Caceres’ Corner Case 117 (Update: Solution)


Dear Friends,

Today I am showing a case provided by my former resident and good friend Dr. Nadine Romera. Images belong to an 87-year-old man with TB in the past. He presents now with loss of weight and low-grade fever.
What do you see?

Check the images below, leave your thoughts in the comments section, and come back on Friday for the answer.

lateral chest

PA chest

Click here for the answer to case #117

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    Jun 2015
    DISCUSSION 13 Comments

    13 Responses to : Caceres’ Corner Case 117 (Update: Solution)

    1. Ramesh Pandey says:

      Dear sir
      Subject in subtle rotation .
      Subtle tracheal shift to left.
      Destroyed lung architecture left side.
      Doubtful cavity formation left upper lobe with thin walls.
      Veil like haziness left lung lower zone with obscuration of left CP Angle – pleural thickening/ minimal effusion.
      Subtle infiltrates Rt lung upper zone.
      Doubtful SPN insitu left upper zone cavitory focus.
      Unfolding of Aorta with aortic knuckle calcification.
      Changes of osteopenia

    2. Jose M Negron Soto says:

      Volume loss in left hemithorax with diffuse pleural thickening/effusion and air-fluid level in left hemithorax, likely in pleural space. Suggest tuberculous empyema.

    3. gus says:

      left pleural effusion with left upper lobe collapse(or operated tb lung but i can’t see old ribs fracture) and bullae with Air fluid level on the left cap.
      i can see also mediastinal calcified lymph nodes and pleural calcifications post tb
      – reactivation tuberculosis?
      – aspergilloma?
      – ca?

    4. Fares says:

      I see air-fluid level on the left side, my be from hydropneumothorax.
      I suppose there is a tuberculous empyema or even bronchopleural fistula (BPF) which is a rare complication after reactivation of TB.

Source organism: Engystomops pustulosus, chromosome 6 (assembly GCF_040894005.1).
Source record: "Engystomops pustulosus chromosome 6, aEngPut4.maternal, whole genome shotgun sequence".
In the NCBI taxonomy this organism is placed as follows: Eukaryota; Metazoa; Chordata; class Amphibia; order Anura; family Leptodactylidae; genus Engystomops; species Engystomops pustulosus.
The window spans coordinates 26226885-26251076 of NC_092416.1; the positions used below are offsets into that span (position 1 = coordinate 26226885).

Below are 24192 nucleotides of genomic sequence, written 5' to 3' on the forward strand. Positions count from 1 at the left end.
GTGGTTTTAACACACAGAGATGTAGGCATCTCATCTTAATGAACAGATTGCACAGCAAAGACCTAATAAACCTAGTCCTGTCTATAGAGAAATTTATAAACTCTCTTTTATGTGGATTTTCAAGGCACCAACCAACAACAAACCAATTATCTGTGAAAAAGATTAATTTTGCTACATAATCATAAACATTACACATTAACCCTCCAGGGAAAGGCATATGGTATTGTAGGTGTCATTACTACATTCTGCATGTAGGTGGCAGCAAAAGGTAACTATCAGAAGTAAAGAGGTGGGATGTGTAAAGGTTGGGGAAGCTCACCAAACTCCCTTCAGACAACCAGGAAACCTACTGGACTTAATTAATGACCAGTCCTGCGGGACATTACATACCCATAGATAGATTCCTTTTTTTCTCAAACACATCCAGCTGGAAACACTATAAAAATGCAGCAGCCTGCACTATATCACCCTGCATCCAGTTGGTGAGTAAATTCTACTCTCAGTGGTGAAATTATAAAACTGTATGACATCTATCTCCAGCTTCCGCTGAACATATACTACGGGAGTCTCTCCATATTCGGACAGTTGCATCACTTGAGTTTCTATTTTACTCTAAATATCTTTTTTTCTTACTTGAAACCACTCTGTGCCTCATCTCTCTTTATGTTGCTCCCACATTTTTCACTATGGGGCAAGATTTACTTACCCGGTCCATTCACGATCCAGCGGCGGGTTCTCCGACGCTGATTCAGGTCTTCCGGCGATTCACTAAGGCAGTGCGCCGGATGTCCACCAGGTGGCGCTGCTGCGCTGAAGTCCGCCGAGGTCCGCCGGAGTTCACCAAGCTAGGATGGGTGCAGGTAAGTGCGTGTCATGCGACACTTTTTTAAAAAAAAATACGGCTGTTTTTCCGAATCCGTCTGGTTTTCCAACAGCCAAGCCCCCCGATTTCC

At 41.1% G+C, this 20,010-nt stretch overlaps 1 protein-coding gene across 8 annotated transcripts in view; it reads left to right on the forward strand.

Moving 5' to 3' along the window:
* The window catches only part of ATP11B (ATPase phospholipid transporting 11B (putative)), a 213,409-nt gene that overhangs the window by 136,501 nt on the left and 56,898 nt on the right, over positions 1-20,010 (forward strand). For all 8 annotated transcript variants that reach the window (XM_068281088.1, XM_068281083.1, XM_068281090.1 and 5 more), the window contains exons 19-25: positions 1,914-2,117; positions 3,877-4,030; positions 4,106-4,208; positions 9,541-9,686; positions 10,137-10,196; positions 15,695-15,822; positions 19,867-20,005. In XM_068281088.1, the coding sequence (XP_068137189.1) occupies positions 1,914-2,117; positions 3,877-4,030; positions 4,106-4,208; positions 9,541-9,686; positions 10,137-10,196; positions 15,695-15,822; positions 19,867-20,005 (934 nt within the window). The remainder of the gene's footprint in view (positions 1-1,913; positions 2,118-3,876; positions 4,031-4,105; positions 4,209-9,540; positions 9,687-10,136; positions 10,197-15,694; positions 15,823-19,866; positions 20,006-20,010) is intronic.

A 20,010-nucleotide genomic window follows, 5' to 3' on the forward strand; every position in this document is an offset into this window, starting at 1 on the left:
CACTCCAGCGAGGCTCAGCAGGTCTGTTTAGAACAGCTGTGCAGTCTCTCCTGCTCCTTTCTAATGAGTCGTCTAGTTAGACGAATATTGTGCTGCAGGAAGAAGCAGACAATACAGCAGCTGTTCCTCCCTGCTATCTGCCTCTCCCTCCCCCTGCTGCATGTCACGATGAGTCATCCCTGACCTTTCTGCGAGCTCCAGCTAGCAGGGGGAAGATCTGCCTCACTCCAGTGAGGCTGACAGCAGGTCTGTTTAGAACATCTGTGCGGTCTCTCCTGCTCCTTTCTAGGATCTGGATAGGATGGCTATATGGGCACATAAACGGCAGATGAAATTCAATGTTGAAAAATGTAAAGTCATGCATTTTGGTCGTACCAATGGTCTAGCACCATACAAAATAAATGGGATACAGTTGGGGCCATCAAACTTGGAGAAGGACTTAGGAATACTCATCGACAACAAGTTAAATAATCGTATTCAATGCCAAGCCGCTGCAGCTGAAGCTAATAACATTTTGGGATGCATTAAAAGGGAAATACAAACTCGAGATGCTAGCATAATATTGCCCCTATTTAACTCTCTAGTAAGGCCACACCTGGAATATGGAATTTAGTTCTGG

5. Ryan Tee says:

      I see tracheal deviation to left, with smaller left hemithorac suggesting volume loss in that side. There are two big thin walled cavities in which one of those has an air fluid level. I think it’s reactivation TB with TB empyema.

    6. Dr butt says:

      Reduced left lung volume with air fluid level in left basal lung region. Probably thin walled cavity in left upper zone. Left lateral chest wall and apical pleural thickening. Hyperinflated right lung with deviation of trachea to left and midline herniation of right lung. No significant mediastinal and hilar lymphadenopathy.
      Impression left sided reactivation of pulmonory TB with left lung empyema. Ct will be helpful for further management.

    7. genchi bari italia says:

      …in attesa del “triplete” provo io a fare goal al mitico Professore….esiti di pachipleurite TBC, con ipoespansione del polomone sx e “shift” a sx dell’ombra cardiomediastinica….il nuovo: il livello idroaereo confinato nel cavo pleurico posteriore a motivo delle vecchie aderenze pleuriche….il livello idroaereo potrebbe essere determinato dalla necrosi casesosa di una adenopatia , colliquata in un bronco…ovvero da una caverna tbc aperta nello cavo pleurico…

    8. Dr. Pepe says:

      I don´t know why the low participation, because the case is reasonably easy and most of you are right.
      Although there is a surprise diagnosis on Friday!

    9. Abner says:

      Fibrosis apical izquierda asociado a retracción de la columna traqueal, asi como la presencia de espacio aéreo anómalo en relacion a caverna, se observa engrosamiento pleural difuso,con ligero derrame pleural y mayor luscencia en region paraahiliar derecha en relacion a atrapamiento aéreo.

    10. Fares says:

      There is a large well defined mass seen retrocardial in the azygoesophageal recess; Lymphadenopahy? Oesophageal pathology? Extramedullary haematopoiesis? Neurogenic tumours? other?
      Esophagopleural fistula can not be excluded.

    11. Alice says:

      Back here after a long time 🙂
      I see the air/fluid level on the left and the suspected mass in retrocardial projection, but can’t find the latter on the lateral.
      My guess would be inflammatory pleural disease.. Now I’m curious 🙂

    12. gus says: